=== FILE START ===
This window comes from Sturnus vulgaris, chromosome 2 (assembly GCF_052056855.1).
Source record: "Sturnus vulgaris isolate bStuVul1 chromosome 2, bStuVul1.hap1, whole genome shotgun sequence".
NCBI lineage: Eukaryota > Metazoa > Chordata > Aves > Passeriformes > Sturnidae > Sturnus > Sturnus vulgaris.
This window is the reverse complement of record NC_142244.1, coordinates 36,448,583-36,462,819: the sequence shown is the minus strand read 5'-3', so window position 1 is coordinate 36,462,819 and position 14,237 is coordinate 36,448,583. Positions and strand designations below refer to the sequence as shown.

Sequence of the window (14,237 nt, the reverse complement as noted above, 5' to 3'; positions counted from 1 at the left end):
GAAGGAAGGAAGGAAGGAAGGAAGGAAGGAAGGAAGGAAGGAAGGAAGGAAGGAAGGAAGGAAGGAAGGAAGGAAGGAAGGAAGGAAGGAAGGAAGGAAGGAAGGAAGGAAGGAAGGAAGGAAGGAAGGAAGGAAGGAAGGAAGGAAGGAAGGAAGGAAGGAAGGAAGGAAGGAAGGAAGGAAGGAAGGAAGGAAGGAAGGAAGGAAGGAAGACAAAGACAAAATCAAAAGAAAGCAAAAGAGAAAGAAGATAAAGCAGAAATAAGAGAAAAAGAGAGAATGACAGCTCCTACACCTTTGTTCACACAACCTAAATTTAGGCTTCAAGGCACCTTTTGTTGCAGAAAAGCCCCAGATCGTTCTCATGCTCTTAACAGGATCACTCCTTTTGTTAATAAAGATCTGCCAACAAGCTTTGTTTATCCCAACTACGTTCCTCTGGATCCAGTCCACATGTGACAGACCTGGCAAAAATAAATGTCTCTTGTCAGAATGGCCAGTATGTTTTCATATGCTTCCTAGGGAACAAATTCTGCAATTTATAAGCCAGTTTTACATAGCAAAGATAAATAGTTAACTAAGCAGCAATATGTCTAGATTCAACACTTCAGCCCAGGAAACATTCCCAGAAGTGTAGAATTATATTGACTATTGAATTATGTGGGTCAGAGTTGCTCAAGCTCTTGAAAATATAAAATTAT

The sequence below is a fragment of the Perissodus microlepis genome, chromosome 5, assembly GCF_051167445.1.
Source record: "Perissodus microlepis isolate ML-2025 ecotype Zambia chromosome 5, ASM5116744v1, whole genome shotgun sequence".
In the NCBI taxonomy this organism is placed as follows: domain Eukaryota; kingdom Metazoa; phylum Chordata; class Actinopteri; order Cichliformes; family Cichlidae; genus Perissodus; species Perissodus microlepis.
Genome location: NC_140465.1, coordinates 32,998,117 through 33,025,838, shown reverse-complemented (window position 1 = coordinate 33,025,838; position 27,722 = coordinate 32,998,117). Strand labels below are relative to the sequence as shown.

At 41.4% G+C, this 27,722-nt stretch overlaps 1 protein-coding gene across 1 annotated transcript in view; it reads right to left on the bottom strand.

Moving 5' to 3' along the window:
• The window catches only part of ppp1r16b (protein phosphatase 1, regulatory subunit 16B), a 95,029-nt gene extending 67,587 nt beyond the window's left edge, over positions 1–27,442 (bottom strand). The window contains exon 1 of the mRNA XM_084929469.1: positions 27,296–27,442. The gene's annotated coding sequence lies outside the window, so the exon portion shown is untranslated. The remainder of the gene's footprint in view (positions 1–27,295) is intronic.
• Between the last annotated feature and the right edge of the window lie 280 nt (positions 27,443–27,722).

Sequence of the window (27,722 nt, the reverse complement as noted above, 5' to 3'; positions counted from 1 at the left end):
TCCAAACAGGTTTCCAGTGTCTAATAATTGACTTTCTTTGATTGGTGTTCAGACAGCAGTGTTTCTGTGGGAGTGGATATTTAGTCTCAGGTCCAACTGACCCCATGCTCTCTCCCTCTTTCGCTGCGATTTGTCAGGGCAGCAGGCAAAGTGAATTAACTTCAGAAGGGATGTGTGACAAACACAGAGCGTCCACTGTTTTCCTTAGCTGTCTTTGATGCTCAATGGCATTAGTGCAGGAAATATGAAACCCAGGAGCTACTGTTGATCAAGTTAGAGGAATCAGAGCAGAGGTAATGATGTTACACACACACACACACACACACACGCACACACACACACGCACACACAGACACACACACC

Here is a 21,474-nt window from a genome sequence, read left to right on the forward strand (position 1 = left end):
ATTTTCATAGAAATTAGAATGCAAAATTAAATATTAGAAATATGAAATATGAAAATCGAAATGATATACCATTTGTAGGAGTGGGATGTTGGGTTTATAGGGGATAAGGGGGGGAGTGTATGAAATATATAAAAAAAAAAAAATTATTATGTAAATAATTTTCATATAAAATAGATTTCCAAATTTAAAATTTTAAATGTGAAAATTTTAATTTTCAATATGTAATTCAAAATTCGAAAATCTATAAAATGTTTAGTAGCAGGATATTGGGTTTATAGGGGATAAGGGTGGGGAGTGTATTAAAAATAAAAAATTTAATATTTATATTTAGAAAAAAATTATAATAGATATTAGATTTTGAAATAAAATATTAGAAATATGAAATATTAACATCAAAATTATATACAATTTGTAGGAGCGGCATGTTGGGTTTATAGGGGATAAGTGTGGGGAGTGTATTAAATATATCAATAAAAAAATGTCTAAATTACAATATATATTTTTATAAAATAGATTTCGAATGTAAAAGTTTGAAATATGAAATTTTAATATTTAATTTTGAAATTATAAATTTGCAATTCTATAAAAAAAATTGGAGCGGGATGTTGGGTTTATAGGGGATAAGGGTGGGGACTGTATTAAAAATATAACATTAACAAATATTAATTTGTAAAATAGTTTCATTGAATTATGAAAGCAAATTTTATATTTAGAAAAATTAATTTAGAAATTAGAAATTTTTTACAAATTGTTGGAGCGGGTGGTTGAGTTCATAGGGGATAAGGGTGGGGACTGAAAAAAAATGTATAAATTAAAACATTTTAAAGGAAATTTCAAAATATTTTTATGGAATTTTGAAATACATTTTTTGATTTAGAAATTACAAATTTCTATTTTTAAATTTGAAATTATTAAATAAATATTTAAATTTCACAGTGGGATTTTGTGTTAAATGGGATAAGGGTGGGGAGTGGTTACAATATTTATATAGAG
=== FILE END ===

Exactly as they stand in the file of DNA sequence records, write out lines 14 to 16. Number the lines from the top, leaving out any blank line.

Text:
• Between the last annotated feature and the right edge of the window lie 280 nt (positions 27,443–27,722).

Sequence of the window (27,722 nt, the reverse complement as noted above, 5' to 3'; positions counted from 1 at the left end):
TCCAAACAGGTTTCCAGTGTCTAATAATTGACTTTCTTTGATTGGTGTTCAGACAGCAGTGTTTCTGTGGGAGTGGATATTTAGTCTCAGGTCCAACTGACCCCATGCTCTCTCCCTCTTTCGCTGCGATTTGTCAGGGCAGCAGGCAAAGTGAATTAACTTCAGAAGGGATGTGTGACAAACACAGAGCGTCCACTGTTTTCCTTAGCTGTCTTTGATGCTCAATGGCATTAGTGCAGGAAATATGAAACCCAGGAGCTACTGTTGATCAAGTTAGAGGAATCAGAGCAGAGGTAATGATGTTACACACACACACACACACACACACGCACACACACACACGCACACACAGACACACACACC